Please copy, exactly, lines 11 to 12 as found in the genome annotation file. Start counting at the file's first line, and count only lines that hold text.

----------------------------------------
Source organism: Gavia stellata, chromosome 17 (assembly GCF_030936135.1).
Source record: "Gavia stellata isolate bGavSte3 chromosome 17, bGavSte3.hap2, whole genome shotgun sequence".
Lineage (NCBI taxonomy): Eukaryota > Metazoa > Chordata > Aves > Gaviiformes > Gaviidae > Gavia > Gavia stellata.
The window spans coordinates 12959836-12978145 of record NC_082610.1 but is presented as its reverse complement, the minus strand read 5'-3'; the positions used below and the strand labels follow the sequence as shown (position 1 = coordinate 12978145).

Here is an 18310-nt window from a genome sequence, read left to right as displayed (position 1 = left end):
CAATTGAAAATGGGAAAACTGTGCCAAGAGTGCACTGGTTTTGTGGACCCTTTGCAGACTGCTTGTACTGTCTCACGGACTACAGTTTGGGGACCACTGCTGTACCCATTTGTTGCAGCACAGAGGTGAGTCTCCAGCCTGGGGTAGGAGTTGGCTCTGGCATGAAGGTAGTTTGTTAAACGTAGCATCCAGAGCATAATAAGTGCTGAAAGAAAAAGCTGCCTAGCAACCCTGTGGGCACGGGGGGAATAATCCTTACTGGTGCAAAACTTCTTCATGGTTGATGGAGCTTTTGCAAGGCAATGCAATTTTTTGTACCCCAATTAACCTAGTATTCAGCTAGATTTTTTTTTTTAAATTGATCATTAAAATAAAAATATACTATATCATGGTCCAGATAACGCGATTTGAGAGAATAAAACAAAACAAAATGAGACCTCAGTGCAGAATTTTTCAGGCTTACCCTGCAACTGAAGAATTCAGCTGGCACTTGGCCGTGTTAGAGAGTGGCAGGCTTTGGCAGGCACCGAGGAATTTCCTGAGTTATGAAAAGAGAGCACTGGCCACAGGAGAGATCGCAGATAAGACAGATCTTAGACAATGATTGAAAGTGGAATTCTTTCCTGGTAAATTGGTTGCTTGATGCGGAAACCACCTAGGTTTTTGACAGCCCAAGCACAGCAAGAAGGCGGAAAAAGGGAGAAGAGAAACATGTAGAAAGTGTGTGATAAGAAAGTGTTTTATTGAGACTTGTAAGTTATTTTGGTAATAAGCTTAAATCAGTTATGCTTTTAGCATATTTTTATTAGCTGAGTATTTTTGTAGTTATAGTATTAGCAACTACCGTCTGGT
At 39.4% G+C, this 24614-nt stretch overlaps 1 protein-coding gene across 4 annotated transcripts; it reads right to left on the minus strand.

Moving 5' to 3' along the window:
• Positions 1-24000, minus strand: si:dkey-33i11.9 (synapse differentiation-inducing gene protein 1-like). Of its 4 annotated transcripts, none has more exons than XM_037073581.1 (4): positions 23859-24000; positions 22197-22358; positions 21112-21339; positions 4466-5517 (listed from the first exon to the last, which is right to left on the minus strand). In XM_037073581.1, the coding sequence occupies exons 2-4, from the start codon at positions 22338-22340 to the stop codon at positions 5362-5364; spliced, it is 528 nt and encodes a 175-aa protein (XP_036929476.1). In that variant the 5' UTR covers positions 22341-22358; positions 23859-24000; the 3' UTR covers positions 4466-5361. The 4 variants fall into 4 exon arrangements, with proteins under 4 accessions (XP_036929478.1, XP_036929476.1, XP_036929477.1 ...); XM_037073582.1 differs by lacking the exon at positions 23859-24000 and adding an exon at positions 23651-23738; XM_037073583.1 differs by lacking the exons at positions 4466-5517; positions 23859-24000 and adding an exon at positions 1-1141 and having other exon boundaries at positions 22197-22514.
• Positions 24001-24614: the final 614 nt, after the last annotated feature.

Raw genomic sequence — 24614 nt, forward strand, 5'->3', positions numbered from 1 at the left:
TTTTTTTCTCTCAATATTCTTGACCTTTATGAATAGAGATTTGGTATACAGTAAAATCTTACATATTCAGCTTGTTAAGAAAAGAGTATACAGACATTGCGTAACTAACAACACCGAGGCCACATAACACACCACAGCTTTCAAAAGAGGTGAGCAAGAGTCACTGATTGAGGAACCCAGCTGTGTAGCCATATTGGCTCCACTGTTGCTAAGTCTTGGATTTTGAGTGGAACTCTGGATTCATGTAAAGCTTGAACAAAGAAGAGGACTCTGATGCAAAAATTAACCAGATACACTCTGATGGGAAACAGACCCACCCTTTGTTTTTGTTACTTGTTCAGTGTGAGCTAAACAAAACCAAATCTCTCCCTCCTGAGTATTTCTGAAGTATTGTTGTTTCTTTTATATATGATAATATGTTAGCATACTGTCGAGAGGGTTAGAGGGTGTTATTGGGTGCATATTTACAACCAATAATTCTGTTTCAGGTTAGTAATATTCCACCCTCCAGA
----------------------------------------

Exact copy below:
Raw genomic sequence — 24614 nt, forward strand, 5'->3', positions numbered from 1 at the left:
TTTTTTTCTCTCAATATTCTTGACCTTTATGAATAGAGATTTGGTATACAGTAAAATCTTACATATTCAGCTTGTTAAGAAAAGAGTATACAGACATTGCGTAACTAACAACACCGAGGCCACATAACACACCACAGCTTTCAAAAGAGGTGAGCAAGAGTCACTGATTGAGGAACCCAGCTGTGTAGCCATATTGGCTCCACTGTTGCTAAGTCTTGGATTTTGAGTGGAACTCTGGATTCATGTAAAGCTTGAACAAAGAAGAGGACTCTGATGCAAAAATTAACCAGATACACTCTGATGGGAAACAGACCCACCCTTTGTTTTTGTTACTTGTTCAGTGTGAGCTAAACAAAACCAAATCTCTCCCTCCTGAGTATTTCTGAAGTATTGTTGTTTCTTTTATATATGATAATATGTTAGCATACTGTCGAGAGGGTTAGAGGGTGTTATTGGGTGCATATTTACAACCAATAATTCTGTTTCAGGTTAGTAATATTCCACCCTCCAGA